The Fresh Loaf

News & Information for Amateur Bakers and Artisan Bread Enthusiasts

Lofty loaf made from "Chapati/Roti wheat"

Mebake's picture

Lofty loaf made from "Chapati/Roti wheat"

I always wanted to know how Pakistani wheat kernels i have in stock would perform in a loaf pan. I mill my own wheat, so i made a wholewheat loaf from Peter Reinhart's (Wholegrain breads). The loaf is seen here. I happened to find a pullman pan-look-alike on sale, and i purchased it without hesitation. The difference in this loaf, is that i sifted most of the bran out of the milled flour. The dough had a distinct pale yellowish hue to it, due to the carotenoid pigments, as it is technically a green flour. The dough was lovely to work with, it was somewhat extensible, not thisty, and pliable. The flour made from it had few tiny brownish specks. I suspect that the flour is close to a medium extraction of about 80%.

I enriched the dough, as the recipe does, with butter, oil, and brown sugar. The biga and soaker were mixed to full gluten development by hand. The brown sugar, and the effect of the biga, caused a speedy fermentation.

(Notice the flour print. This was my floured finger poking the proofed dough)

The flavor of the bread is superb. creamy/smooth, rich, light in texture, fluffy crumb. It is especially flavorful when toasted.

can't replicate this experience often, as the whole process of wheat tempering, milling, sifting , and baking is time consuming, and tiring.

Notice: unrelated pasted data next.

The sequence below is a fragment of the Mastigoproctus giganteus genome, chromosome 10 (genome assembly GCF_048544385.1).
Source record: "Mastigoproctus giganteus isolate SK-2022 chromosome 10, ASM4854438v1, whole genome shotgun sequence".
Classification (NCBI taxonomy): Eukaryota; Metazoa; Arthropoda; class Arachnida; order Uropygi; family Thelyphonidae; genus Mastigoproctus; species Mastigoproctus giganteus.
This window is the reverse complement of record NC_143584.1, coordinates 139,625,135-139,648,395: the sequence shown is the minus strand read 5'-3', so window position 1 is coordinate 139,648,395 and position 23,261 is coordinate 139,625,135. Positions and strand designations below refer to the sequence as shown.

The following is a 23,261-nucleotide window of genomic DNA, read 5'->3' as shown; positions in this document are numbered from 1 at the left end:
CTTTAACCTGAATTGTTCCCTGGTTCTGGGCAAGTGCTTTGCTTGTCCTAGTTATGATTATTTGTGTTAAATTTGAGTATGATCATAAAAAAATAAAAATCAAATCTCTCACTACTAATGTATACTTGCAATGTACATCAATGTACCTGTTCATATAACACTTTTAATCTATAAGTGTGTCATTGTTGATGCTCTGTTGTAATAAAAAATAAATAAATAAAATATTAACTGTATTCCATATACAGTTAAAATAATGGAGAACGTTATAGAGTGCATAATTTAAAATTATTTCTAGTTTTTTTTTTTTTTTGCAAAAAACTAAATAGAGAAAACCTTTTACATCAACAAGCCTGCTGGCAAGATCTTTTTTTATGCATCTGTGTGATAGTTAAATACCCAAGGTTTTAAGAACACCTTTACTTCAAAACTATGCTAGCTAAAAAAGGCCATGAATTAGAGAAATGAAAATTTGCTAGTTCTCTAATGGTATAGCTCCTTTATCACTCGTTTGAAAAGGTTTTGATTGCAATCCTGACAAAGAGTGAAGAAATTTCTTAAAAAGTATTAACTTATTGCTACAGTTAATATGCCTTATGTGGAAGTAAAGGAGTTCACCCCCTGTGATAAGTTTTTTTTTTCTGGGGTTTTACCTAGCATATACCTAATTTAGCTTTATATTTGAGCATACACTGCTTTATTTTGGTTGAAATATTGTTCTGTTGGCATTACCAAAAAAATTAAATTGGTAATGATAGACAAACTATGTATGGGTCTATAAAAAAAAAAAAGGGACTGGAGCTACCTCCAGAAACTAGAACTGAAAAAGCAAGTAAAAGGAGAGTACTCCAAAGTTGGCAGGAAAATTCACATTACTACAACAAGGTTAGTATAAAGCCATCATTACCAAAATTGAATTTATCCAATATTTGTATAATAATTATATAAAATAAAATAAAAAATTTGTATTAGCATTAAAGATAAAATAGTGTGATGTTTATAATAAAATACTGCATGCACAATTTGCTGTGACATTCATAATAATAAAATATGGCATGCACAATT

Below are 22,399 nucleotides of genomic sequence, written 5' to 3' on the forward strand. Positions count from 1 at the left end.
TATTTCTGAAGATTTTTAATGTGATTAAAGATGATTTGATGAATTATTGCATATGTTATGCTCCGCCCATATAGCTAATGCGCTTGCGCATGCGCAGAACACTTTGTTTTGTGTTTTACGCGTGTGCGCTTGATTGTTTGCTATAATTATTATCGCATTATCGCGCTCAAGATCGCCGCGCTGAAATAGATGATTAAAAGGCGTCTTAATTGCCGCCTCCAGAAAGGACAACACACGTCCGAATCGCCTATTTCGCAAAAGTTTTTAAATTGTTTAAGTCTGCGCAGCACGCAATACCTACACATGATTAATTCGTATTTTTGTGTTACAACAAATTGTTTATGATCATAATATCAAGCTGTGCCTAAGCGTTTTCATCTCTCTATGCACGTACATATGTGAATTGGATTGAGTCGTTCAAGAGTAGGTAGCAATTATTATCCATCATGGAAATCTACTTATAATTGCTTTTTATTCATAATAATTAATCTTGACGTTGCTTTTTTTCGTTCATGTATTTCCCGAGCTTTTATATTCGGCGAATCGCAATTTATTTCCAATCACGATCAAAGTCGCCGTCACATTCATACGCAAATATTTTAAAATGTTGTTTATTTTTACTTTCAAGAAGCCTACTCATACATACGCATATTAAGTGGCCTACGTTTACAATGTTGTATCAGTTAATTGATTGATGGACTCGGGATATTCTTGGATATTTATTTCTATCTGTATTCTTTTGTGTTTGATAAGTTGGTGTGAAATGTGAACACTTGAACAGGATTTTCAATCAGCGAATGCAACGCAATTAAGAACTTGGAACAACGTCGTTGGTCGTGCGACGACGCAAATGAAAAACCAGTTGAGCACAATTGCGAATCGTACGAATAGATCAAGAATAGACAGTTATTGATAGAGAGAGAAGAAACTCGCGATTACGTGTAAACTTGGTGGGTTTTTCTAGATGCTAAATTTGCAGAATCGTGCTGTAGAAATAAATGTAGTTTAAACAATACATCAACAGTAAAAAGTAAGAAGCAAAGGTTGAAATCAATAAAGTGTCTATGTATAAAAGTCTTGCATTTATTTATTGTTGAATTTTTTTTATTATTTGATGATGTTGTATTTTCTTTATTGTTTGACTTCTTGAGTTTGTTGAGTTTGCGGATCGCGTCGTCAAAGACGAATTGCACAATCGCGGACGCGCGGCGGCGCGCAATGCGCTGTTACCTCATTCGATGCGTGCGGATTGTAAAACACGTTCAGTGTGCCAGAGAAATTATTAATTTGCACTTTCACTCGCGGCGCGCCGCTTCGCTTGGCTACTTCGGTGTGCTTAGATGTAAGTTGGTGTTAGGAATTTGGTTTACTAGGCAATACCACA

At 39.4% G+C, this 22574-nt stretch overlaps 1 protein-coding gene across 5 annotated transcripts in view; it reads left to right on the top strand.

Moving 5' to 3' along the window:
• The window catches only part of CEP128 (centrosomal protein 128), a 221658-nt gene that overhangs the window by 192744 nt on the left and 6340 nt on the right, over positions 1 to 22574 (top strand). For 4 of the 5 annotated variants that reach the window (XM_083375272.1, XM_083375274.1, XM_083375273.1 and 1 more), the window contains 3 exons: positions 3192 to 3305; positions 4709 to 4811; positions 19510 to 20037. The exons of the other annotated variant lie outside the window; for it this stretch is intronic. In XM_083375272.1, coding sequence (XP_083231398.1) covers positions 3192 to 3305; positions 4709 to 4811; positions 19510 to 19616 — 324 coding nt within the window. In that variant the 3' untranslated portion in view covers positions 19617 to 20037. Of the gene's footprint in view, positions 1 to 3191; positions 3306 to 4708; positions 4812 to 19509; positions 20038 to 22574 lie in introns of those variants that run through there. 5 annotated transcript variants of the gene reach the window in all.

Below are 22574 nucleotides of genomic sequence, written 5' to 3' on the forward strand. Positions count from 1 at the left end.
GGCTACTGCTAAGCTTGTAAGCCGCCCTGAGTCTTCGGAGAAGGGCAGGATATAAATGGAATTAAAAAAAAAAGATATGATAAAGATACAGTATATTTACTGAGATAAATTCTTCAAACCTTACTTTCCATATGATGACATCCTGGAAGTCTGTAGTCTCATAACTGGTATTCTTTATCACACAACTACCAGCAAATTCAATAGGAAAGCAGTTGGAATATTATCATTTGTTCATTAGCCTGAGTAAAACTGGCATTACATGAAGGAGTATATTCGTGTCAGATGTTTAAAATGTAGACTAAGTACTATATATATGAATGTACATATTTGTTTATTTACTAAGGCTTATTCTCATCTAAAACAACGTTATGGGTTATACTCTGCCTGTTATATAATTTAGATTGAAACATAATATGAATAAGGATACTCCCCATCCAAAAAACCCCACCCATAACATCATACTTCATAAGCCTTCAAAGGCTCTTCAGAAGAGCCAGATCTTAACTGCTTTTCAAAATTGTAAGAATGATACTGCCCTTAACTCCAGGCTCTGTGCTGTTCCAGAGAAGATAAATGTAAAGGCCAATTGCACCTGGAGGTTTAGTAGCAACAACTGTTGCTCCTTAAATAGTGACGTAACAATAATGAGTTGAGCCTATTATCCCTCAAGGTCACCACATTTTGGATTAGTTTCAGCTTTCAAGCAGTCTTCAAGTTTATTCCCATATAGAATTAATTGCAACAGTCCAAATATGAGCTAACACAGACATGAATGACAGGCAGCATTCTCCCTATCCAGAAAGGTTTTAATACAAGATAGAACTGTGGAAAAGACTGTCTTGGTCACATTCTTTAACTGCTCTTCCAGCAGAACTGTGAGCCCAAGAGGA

I wanted to proove to myself that my hard winter wheats are capable of creating good bread, and they did.


pmccool's picture

Isn't it nice when experiments turn out so well?


ananda's picture

Excellent sandwich bread Khalid,

The Biga is a great method to use.

I appreciate how much care and attention must have gone into all aspects of milling your own flour too.

All good wishes


Mebake's picture

Thanks, Paul ! Yes it is an exciting feeling. Baking is the ultimate test you'd put any flour to.

Thank you Andy !


varda's picture

I'm curious if there is large scale wheat farming in Pakistan?   And have you been using this for your hearth breads as well?    -Varda  

Mebake's picture

Thank you Varda. From what i read, Pakistan is the 9th worldwide in wheat production. I live in Dubai, and the only wheat of appreciable quality i could source so far was the Pakistani hard red winter wheat. Australian Hard White Wheat is also available, but is softer. I bake mostly with UK imported Bread flours, mixed with either Uk wholemeal flours, or my own milled flour. For 100% wholegrain breads, i prefer freshly milled.


wassisname's picture

Too bad it's such a laborious process, because it looks like you made some very nice flour, and, of course,  bread.  I think I see where you're headed - the only thing left for you to master now is growing the wheat!  But seriously, your dedication to the process is impressive, thank you for sharing it.


Franko's picture

Wonderful loaves Khalid! I have a great deal of admiration for you in what sounds like a tedious procedure of milling, and sifting etc, before you can even begin the mixing and baking. It shows your dedication to the craft, as all your posts do.

The last photo of the crumb is very inviting with the pale yellow colour and the symmetrical 'break' of the loaf. Great work my friend!


breadsong's picture

Hello Khalid,
Admiring the beautiful result of the hard work you put into this loaf.
:^) from breadsong


Mebake's picture

Thanks, Marcus :) I love sharing my results with all TFL members, just as much as i like others to share theirs. this only proves to me, and many others who are reluctant to use chapati/roti flours, that it is possible to creat nice lofty breads with flours that are readily available.

Thank you so much Franko, my friend! it means alot coming from a professional baker like yourself! Isn't it exciting, for us homebakers a least, to share our passion and enthusiasm for Bread baking with professionals from the industry?

Thank you, breadsong :)